The controversial U.S. military policy “Don’t Ask Don’t Tell” is officially repealed. As of midnight Tuesday, gay and lesbian military personnel will be able to serve without hiding their sexual orientation for fear of reprisal.
The law, which has been in effect since 1993, prevented gays from serving openly in its ranks. Since then, over 14,000 servicemen have been discharged from the military due to their sexuality. Those discharged under the law will be given special permission to reenlist provide they meet certain requirements.
Repeal of the law has been in process since the Bill Clinton era; the actual road to repeal took several months of planning and execution. Existing troops have been taking tolerance classes educating them on the change in rules since June.
The Pentagon announced at midnight that it is now taking applications from openly gay citizens. They will receive the same health benefits as all members of the armed forces, and they will be protected from bullying while in the service.
Although the Don’t Ask, Don’t Tell repeal is seen as step forward among the gay community, the military is taking a business-as-usual stance concerning the repeal.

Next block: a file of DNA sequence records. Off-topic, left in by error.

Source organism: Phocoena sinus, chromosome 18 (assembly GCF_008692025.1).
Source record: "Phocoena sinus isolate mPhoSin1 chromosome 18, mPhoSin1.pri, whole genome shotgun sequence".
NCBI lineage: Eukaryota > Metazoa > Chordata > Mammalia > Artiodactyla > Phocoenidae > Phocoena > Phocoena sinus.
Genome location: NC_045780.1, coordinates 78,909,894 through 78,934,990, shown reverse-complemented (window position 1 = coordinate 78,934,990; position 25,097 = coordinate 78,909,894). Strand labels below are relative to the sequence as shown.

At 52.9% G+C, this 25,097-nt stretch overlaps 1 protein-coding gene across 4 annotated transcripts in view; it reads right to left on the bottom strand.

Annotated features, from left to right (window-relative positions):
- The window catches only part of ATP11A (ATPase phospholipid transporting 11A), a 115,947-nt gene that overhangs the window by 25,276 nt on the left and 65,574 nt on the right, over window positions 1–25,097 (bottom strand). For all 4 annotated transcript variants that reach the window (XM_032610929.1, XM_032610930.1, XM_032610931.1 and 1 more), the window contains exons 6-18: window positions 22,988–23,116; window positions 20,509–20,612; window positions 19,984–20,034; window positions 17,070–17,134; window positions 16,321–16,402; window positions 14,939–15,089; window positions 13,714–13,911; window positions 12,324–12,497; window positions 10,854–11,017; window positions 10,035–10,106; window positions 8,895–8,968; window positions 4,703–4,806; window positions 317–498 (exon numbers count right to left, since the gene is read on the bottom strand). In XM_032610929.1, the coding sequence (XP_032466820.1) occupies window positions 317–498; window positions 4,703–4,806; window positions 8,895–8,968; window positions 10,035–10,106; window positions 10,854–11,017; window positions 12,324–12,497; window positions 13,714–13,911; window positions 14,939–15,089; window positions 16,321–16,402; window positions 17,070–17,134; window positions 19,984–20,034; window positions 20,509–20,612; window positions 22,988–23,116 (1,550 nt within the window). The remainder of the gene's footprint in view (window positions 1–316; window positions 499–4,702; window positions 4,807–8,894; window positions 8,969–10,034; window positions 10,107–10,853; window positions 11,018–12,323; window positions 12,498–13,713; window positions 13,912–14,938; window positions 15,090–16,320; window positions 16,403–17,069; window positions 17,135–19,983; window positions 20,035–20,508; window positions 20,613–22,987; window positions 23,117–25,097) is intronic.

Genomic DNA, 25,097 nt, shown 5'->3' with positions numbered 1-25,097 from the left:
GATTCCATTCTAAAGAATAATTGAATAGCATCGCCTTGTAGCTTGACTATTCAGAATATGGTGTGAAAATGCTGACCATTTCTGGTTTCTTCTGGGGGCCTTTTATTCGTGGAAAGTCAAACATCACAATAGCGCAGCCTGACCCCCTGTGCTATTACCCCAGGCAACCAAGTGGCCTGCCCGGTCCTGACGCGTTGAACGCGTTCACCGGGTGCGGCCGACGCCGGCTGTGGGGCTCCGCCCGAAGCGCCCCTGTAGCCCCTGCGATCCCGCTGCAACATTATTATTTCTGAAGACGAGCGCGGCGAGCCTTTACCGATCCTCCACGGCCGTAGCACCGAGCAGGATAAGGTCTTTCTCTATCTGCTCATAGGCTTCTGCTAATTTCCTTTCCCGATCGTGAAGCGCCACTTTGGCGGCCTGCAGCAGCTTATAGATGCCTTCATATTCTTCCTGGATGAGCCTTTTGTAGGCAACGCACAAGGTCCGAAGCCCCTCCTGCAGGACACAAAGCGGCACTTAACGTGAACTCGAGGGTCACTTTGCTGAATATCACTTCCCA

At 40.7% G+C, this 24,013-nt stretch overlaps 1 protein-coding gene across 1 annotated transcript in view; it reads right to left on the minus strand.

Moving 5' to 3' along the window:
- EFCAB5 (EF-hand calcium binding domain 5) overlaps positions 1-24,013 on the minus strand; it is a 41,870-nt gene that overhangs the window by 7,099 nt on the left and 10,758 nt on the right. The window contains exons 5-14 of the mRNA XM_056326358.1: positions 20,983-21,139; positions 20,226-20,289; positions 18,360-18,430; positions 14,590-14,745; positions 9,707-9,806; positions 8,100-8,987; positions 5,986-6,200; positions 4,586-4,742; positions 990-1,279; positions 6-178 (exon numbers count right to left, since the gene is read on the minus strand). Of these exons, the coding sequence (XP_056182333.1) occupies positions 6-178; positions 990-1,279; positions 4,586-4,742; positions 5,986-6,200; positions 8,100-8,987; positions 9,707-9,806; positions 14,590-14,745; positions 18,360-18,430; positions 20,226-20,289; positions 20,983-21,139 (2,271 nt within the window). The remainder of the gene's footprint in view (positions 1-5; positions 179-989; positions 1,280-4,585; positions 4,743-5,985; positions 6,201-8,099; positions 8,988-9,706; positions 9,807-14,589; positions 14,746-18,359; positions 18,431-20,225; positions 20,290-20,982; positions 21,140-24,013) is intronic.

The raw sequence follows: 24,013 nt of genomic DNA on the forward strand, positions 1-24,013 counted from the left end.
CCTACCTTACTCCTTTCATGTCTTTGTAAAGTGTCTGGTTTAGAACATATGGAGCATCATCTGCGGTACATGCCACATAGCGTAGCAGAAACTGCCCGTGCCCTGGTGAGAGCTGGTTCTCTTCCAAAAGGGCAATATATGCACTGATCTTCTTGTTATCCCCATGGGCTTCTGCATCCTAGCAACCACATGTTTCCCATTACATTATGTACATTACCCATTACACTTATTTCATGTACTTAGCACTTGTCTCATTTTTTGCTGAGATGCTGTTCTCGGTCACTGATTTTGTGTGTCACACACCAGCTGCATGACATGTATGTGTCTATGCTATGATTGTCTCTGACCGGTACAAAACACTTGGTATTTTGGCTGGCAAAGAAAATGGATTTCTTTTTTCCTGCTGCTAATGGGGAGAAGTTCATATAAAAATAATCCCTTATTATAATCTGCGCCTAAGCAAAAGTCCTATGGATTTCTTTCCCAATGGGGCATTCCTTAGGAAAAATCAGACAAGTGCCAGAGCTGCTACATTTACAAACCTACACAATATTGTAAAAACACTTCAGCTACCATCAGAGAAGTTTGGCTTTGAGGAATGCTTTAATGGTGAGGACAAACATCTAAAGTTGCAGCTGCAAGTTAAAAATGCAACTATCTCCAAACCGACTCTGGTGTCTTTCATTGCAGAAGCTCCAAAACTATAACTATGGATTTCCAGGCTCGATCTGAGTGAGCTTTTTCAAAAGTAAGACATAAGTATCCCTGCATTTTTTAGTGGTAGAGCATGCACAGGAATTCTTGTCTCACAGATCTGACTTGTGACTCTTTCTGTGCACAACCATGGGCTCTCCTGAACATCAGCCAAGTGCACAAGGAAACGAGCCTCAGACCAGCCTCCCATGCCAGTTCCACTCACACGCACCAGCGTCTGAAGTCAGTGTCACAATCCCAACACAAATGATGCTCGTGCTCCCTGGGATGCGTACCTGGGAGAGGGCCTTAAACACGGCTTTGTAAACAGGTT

"The law is repealed," was the Army’s simple press release on Tuesday morning.
When the DADT repeal took effect at midnight Tuesday, Navy Lt. Gary Ross married his gay partner of 11 years in Duxbury, Vermont.
Although Barack Obama has openly stated that as a Christian he believes marriage is reserved for a man and a woman, he supports the repeal of the Don’t Ask Don’t Tell Policy, stating that “the key test for military service should be patriotism, a sense of duty, and a willingness to serve.”
Existing military laws regarding other forms of physical conduct, such as public displays of affection, remain intact.